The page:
Conference explores the story of water in North Dakota

BISMARCK—From devastating droughts to ferocious floods, water has played a critical role in shaping North Dakota’s history.

A conference this week in Bismarck will explore that history in an effort to improve the future.

“Too Much or Too Little: The Story of Water in North Dakota” is the theme of this year’s Governor’s Conference on North Dakota History. The annual event will take place Friday and Saturday at the Bismarck Civic Center.

Conference coordinator Erik Holland said the topic was selected 18 months ago, but the discussion is timely after this year’s statewide flooding.

“As people listen to the speakers at our conference, we hope that when they begin to make decisions for the future related to water in North Dakota, they are able to have some of that historical perspective and make good long-term decisions,” said Holland, curator of education for the State Historical Society of North Dakota.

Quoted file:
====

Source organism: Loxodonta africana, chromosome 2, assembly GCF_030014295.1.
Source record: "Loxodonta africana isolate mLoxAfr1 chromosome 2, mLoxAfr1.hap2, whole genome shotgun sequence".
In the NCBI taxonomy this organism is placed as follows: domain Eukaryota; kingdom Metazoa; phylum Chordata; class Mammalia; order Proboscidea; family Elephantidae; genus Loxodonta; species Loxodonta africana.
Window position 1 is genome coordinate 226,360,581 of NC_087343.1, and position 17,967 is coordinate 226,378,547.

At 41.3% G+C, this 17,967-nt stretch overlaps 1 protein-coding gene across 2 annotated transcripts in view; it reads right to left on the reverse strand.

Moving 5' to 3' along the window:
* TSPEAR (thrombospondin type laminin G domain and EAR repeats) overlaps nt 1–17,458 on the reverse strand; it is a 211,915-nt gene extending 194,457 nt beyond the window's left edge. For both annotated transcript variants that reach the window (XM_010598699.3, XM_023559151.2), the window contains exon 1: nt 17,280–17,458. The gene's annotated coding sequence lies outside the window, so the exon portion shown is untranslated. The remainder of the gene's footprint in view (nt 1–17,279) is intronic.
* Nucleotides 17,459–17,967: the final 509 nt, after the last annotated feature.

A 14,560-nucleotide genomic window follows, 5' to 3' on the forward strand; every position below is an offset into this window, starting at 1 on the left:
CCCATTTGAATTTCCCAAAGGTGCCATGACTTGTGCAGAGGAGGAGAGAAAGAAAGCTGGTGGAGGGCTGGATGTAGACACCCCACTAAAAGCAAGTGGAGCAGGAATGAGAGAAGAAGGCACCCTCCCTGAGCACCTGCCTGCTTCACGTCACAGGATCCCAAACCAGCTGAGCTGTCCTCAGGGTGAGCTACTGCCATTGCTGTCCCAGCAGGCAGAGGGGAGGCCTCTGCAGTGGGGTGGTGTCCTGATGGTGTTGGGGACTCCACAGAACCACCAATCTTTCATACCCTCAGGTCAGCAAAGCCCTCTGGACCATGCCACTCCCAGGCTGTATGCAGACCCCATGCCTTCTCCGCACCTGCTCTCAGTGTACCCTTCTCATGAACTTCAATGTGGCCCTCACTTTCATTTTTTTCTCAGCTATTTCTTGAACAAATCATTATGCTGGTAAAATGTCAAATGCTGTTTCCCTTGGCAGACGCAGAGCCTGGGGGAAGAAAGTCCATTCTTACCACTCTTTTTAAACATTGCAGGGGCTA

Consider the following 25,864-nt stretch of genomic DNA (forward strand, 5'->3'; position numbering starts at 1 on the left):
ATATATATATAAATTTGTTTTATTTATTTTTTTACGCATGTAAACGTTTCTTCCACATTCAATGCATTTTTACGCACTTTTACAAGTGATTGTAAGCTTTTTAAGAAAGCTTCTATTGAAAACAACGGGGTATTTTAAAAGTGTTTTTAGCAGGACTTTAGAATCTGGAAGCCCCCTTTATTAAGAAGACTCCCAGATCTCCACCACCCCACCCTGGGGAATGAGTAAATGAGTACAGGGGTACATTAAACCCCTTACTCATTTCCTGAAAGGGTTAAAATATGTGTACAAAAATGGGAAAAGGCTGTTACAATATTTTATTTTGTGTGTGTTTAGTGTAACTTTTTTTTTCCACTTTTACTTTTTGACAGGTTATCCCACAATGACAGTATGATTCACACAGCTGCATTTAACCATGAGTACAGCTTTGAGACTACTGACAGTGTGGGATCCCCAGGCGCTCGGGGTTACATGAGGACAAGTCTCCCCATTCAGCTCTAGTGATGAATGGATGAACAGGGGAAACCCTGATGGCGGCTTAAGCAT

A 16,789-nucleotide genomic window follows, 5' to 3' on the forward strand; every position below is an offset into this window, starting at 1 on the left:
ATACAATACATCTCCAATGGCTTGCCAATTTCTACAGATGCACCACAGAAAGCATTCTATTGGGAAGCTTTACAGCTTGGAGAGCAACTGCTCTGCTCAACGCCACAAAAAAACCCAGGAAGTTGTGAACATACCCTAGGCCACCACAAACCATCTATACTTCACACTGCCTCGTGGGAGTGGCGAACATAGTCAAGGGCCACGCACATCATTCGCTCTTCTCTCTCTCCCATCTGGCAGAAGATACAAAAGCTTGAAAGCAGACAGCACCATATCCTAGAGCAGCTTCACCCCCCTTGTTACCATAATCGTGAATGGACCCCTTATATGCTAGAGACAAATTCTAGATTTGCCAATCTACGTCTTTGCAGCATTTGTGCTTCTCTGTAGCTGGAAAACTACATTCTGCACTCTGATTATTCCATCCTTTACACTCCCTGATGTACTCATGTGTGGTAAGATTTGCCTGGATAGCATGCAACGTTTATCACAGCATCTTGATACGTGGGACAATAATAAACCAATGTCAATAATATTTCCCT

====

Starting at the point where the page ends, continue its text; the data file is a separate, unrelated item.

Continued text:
The conference begins with a geological perspective and covers issues ranging from North Dakota’s water resource management in the 1930s to the influence of evolving national environmental policies on water management.

State Engineer Todd Sando will discuss the water management challenges that North Dakota has faced and will face in the months and years ahead.

Former Sen. Byron Dorgan, D-N.D., is the keynote speaker and will deliver his address, “The Long, Tough Battle Between Mother Nature and North Dakota” on Friday night.

Other speakers include former Gov. Allen Olson, American Indian relations specialist and retired National Park Service superintendent Gerard Baker, and State Flood Recovery Coordinator Murray Sagsveen.

North Dakota Water Users Association Executive Vice President Michael Dwyer will moderate a panel discussion about North Dakota’s water use.

“Water has such a rich history, and so it’s exciting that they’ve chosen this topic for a history conference,” he said. “The current water issues are woven into the historical water issues. It will be very educational.”

For more information about the conference, visit history.nd.gov/conference.

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